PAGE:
Queen’s song contest standing room only

LIHUE — People wondering what the wooden box was for did not have long to wait Tuesday during the Eo E Lili‘u children and youth music competition.

Kamaha‘o Haumea Thronas, garbed in red palaka and adorned with pakalana lei to set him apart from the Kawaikini Public Charter School kindergarten through grade 5 musical group, deftly stepped onto the raised platform and did his magic, much to the delight of the turn-away crowd at the Kauai War Memorial Convention Hall.

The performance of the keiki song leader withstood the challenge of four competing schools to earn Kawaikini top honors in the elementary mele and huinanui, or overall honor. Lilinoe Kuhaulua-Leong earned the ha‘i‘olelo, or speech presentation, and the group from the school adjacent to Kauai Community College went on to take top honors in the ‘Olelo Hawai‘i elementary-school category of the Kauai Mokihana Festival competition.

“I can’t believe it,” said Tita Kuhaulua, Lilinoe’s mother. “Kamaha‘o is normally a really shy boy. But he shone today. He might go on to become a song leader at Kamehameha Schools one day.”

On the high school side of the stage, Ke Kula Ni‘ihau O Kekaha controlled the competition, taking top honors in the mele division for grades 6 to 12, with Kekoa Kanahele, the group’s speaker, taking Ha‘i‘olelo honors for the same grade group, and receiving a lei pupu created by a Ni‘ihau ohana, and a hi‘ieke, or woven cloak, for her efforts.

Eo E Lili‘u, sponsored by the Queen Lili‘uokalani Children’s Center, is a children and youth music competition which allows students in Hawaiian immersion schools to compete musically by grades with songs in the Hawaiian language.

Because the event honors Queen Lili‘uokalani, groups performed two numbers — one to honor the queen, and another about the cultures of Hawaii, this year’s theme for the Kauai Mokihana Festival, the week-long celebration of Hawaiiana and the cultures of Hawaii which started Sunday with a church service at the Kapaa First Hawaiian Church, founded by Queen Deborah Kapule in 1879.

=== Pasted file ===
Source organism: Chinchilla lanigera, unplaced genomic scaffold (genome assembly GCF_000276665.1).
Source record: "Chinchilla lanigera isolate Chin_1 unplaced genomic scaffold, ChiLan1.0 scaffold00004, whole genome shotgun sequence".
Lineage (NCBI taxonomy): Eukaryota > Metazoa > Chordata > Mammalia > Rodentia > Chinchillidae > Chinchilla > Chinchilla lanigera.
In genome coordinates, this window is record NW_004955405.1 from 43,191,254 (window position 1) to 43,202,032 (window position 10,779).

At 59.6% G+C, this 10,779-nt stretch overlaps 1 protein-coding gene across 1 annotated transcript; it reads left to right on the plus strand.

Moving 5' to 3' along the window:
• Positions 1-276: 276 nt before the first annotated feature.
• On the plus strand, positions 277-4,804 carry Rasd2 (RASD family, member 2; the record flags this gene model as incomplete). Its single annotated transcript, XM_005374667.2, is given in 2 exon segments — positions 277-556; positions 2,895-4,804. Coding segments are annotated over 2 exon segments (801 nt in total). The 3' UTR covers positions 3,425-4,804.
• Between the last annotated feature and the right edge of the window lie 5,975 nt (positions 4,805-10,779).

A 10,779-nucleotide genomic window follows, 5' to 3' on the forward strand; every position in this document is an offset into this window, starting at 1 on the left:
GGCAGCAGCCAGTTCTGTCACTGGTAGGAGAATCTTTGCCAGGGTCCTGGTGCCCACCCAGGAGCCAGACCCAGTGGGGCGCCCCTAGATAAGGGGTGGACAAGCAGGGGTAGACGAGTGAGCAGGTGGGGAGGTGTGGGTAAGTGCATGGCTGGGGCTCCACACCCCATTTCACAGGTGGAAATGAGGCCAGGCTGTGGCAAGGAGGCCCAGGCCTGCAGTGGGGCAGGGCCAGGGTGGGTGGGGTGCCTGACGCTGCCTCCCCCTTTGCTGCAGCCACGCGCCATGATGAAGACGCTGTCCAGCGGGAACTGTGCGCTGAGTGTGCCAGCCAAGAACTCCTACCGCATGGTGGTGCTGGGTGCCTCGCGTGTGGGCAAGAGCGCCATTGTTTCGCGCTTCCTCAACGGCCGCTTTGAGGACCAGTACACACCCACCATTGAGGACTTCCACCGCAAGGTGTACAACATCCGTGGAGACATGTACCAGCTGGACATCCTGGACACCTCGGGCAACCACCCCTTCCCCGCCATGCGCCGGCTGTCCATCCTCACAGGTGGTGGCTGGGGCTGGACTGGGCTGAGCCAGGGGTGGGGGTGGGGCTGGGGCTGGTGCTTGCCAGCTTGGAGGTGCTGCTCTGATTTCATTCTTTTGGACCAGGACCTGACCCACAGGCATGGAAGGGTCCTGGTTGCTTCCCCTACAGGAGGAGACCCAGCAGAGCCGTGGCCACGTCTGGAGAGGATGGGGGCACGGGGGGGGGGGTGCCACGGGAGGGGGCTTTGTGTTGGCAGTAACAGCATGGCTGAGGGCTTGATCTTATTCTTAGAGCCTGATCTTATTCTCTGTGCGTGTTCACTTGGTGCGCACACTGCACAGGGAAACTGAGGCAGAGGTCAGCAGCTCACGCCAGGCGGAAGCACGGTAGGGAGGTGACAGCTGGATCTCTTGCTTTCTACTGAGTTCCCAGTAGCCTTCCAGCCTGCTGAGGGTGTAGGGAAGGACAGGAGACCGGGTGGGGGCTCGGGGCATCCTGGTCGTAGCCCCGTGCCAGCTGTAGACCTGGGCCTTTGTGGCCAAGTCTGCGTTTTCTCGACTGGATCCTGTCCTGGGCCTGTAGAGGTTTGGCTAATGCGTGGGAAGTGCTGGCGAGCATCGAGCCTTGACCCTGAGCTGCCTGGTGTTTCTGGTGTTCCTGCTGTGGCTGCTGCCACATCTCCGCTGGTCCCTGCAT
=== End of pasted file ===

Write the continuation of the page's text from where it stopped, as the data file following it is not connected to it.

For its winning entry, Kawaikini’s elementary-school students “Kehaulani” to honor Queen Lili‘uokalani, and “He Lei Mau Oia” for the cultures of Hawaii.

Ke Kula Ni‘ihau O Kekaha selected “He Pule” to honor the queen, and “Mele La‘i” for the cultures of Hawaii, the selections presented by Kanahele, who had to be helped onto the stage from her crutches, the long holoku effectively masking her injury.

Nathan Kalama, founder of the Kauai Mokihana Festival, was pleased with the inclusion of St. Catherine School in this year’s Eo E Lili‘u.

“I’ve always wanted groups and schools beyond the Hawaiian immersion schools to participate in this event,” Kalama said. “This year is a first as we welcome St. Catherine’s, who is participating in both the children (grades kingdergarten through 5) and youth (grades 6 to 12) divisions.”

Other events in the week-long Kauai Mokihana Festival include Ka Mea ‘Ai Pono — Ethnic Healthy Living, a free presentation by Sharon DelaPena, dietician, who believes that by making small dietary and lifestyle changes, people can achieve their overall nutrition goals and be able to maintain those habits for life. The event starts at 6:30 tonight at the Ho‘ola Lahui Fitness Center in Lihue.

Vendors will be present and ethnic demonstrations will take place at the Kauai War Memorial Convention Hall from Thursday through Saturday from 10 a.m. Admission is free.

The hula competition featuring solo and groups starts at 6 p.m. Thursday with kahiko, or ancient hula, taking the stage. Friday at 6 p.m. the hula switches to ‘auana, or contemporary hula, for children, solo and group. Finals for the hula competitions start at noon Saturday.


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